Last month, it was announced that YouTube would be adding watermarks to all of its original content in order to prevent piracy and encourage people to visit their website or app to watch videos instead of downloading them illegally. Since this announcement, a lot of people have been wondering why the video sharing site decided to do this and if it’s really going to help. To help clarify some of these questions, let’s take a look at how things are now and how things will change once the watermarks go into effect. Why YouTube Is Adding Watermarks to Downloaded Shorts
It’s About Money
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YouTube is a business. And like any business, they want to make money. One way they do this is by selling ads. But in order for someone to see an ad, they need to watch a video. If people are downloading videos and watching them offline, YouTube isn’t making any money off of those views. The watermark will be the only indicator that a video has been downloaded. It’s also a lot more difficult to upload your own watermark than it is to download a short from YouTube and replace the watermark with your own logo or message.
It’s About Control
YouTube is a platform that allows anyone with an internet connection to upload and share videos. Over the years, it has become a go-to source for short-form content. And while YouTube offers users the ability to download videos, it doesn’t have much control over how those videos are used once they’re downloaded. By adding watermarks to downloaded shorts, YouTube can help ensure that its content is used in accordance with its terms of service.
It’s About the Hard Fork
There’s been a lot of talk lately about YouTube adding watermarks to downloaded shorts. Some people are for it, and some people are against it. Personally, I think it’s a good idea. Here’s why most videos on YouTube have advertisements at the beginning, but these ads are removed when you download them. As a result, content creators don’t get paid when their videos are downloaded. But now that there’s an easy way to download without being charged, this will soon stop being an issue. You may be wondering why YouTube is getting rid of ad revenue for downloaded versions of videos. The answer is that the company wants to make sure there isn’t any copyright infringement happening because people can easily rip content from YouTube without permission.
It’s About Timing
The timing of this move by YouTube is interesting for a few reasons. First, it comes shortly after the platform removed watermarks from downloaded videos for all users. And second, it comes at a time when TikTok is dominating the short-form video space. Third, it’s likely that YouTube will implement an algorithm to detect whether people are reuploading its content. Fourth, and finally, YouTube is seeing an influx in revenue as they become more of a music streaming service than ever before with premium subscription tiers like Music Premium and Google Play Music All Access available on their site.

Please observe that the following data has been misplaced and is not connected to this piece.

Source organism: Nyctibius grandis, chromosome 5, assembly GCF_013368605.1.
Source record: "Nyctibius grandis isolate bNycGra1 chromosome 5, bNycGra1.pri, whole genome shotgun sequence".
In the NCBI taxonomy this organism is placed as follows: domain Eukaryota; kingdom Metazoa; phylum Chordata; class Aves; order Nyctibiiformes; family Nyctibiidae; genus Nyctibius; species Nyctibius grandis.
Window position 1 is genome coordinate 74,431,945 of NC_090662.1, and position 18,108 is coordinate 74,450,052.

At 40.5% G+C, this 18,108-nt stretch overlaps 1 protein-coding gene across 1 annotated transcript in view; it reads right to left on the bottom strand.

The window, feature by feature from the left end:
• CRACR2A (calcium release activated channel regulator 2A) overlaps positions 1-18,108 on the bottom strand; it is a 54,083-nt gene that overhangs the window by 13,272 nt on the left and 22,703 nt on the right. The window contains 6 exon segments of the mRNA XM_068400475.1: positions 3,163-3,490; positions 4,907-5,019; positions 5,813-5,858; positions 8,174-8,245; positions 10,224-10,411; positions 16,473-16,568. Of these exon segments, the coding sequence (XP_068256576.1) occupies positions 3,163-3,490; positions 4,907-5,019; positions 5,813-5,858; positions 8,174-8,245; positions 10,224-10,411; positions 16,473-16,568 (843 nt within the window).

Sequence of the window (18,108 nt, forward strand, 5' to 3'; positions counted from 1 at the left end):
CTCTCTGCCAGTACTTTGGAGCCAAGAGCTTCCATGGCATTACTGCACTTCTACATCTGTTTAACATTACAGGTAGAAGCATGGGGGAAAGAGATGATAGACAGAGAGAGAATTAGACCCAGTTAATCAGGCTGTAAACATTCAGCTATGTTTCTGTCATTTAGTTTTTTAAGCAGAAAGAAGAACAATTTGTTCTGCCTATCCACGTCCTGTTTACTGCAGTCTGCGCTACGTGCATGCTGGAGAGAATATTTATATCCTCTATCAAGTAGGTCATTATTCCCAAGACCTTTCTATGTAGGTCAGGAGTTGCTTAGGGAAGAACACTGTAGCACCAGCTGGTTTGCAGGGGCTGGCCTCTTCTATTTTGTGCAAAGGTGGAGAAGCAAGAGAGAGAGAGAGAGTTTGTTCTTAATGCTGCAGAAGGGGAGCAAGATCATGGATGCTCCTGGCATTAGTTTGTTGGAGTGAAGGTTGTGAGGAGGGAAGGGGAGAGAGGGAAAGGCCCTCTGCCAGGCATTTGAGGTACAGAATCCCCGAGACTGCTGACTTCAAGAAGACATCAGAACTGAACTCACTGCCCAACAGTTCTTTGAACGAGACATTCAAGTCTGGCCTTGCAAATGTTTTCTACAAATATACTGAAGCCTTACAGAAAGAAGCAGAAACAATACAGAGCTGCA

What does it mean for creators?
This change means that any downloaded YouTube short will now have a watermark in the bottom left-hand corner. This is presumably to help deter copyright infringement, as it will be easier for creators to track where their content is being shared. For most creators, this won’t be a big deal, as watermarks are already common on other platforms. However, it could be a problem for those who rely on YouTube shorts for their livelihood. This is because watermarks make it more difficult to monetize downloaded content.
How can this help you as a creator?
As a creator, you might be wondering how this change will affect you and your channel. Here are a few ways that watermarking downloaded shorts could help you 1) You’ll know when your content is being shared without your permission.
2) You’ll be able to identify who has been sharing it without your permission (i.e., through a link on social media).
3) It’s yet another way for people who have previously enjoyed watching and sharing your content to continue doing so, even if they can’t find it on YouTube any more.
What could be improved about this system?
There are a few potential problems with this system. First, watermarks could potentially make downloaded shorts less attractive to viewers. Second, if watermarks are not placed in strategic locations, they could be easily cropped out or ignored altogether. Third, watermarks could potentially make it more difficult for short filmmakers to monetize their work. Fourth, watermarks could interfere with the aesthetic of a short film. Finally, watermarks could lead to piracy if they are not placed correctly.